10 Books For the Well-Rounded Man

Although media seem dedicated to portraying men as oblivious to anything outside of sports, tools, and sex, the truth is that until a few decades ago any self-respecting man was expected to have a wide range of knowledge. “I have taken all knowledge to be my province,” says Bacon, while Marlowe encourages us to have “aspiring minds” and to climb “after knowledge infinite.”

To this end, we offer one book for each of ten categories with which the well-rounded man should have at least some familiarity.

1) Adventure: Endurance: Shackleton’s Incredible Voyage by Alfred Lansing

It isn’t often that we celebrate explorers who fail, but Shackleton’s disastrous third attempt to lead a party to the South Pole is such an astounding and inspirational tale that it has come to be honored as a success in its own right. Stranded on a frozen island 1,200 miles from the nearest human settlement, Shackleton’s leadership and courage brought his crew through one of the worst ordeals imaginable without a single life being lost.

Additional reading: Shackleton’s Way: Leadership Lessons from the Great Antarctic Explorer, by Margot Morrell and Stephanie Capparell.

2) Classics: Hamlet, by William Shakespeare

It’s impossible to find one work that can encompass all the merits of classical literature, but Shakespeare’s Hamlet, which wraps a ghost story within a murder mystery and a play within a play, comes surprisingly close. So influential is it that even the most uneducated English speakers unknowingly quote from it on a regular basis. Each time we mention our “mind’s eye,” do something “more in sorrow than in anger,” or feel we must be “cruel to be kind,” we are echoing the words of the tormented Danish prince.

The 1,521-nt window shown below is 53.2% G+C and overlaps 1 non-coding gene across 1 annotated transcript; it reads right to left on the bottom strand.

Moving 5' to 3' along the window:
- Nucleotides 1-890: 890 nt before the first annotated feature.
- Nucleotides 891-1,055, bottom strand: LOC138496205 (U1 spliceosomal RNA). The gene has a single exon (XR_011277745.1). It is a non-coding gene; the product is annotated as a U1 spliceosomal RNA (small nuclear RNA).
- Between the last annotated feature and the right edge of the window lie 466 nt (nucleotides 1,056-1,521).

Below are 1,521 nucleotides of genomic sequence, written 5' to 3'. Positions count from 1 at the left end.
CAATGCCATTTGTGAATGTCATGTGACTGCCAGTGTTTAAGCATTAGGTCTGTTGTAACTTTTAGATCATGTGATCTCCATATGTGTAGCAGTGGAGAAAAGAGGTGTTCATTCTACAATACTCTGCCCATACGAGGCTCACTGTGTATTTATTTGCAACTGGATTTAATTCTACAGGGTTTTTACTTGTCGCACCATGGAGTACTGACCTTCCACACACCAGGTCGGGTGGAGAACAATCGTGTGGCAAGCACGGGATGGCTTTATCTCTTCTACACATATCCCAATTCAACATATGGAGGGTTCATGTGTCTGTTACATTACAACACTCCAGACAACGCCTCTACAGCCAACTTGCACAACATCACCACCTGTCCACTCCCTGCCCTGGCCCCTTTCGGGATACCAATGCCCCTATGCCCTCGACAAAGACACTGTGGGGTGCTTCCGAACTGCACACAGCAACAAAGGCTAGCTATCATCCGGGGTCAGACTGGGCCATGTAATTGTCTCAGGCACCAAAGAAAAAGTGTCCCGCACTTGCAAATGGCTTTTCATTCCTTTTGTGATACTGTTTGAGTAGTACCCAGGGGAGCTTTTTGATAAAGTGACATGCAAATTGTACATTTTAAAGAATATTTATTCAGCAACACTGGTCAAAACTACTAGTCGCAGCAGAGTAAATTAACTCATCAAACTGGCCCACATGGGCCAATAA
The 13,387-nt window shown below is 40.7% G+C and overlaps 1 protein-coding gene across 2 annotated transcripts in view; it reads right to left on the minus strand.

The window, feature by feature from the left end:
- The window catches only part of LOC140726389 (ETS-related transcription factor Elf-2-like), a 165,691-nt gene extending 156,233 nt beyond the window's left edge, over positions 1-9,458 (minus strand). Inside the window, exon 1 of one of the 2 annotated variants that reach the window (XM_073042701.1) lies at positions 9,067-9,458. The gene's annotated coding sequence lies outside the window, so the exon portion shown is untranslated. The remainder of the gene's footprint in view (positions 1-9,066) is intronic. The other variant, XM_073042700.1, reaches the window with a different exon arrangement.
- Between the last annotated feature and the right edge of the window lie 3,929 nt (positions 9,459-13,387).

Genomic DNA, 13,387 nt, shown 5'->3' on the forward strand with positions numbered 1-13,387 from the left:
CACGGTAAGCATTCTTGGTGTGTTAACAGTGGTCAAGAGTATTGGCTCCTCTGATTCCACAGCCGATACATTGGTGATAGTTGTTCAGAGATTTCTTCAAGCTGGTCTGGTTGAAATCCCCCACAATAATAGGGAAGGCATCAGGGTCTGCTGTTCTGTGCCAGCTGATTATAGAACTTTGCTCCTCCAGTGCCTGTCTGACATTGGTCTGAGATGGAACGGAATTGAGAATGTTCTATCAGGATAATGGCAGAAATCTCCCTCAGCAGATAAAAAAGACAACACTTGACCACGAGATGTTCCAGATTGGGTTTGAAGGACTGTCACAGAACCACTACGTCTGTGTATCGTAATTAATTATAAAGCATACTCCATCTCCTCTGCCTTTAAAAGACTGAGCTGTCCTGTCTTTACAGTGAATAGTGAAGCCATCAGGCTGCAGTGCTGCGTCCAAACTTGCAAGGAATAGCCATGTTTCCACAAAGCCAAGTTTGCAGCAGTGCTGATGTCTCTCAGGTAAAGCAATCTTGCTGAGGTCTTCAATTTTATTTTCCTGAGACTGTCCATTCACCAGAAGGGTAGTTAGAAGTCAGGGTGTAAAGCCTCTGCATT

Additional Reading: Rosencrantz and Guildenstern are Dead, by Tom Stoppard

3) Science: The Double Helix: A Personal Account of the Discovery of the Structure of DNA, by James D. Watson

From biologists exploring the mysteries of life, to criminalists tracking the murderers who destroy it, one of the most important tools of the modern world is DNA. In The Double Helix, Watson offers his readers an intimate look into the frantic race between competing teams of researchers as they sought to reveal the nature of our genetic code. With breathless narrative and clearly-explained scientific principles, Helix is a Boy’s Own adventure story about this remarkable chemical that makes us who we are.

Additional Reading: The Selfish Gene, by Richard Dawkins

4) Religion: A History of God: The 4000 Year Quest of Judaism, Christianity and Islam, By Karen Armstrong

Where did we get our idea of God? How can the God represented in Judaism, Christianity and Islam be so different to his various followers, and how have our views of Him changed over the millennia? In this ambitious and meticulously researched book, Karen Armstrong traces the evolution of God through the last 4,000 years looks to answer the question, “Does God have a future?”

Additional Reading: The Varieties of Religious Experience, by William James

5) Women Authors: Saint Maybe, by Anne Tyler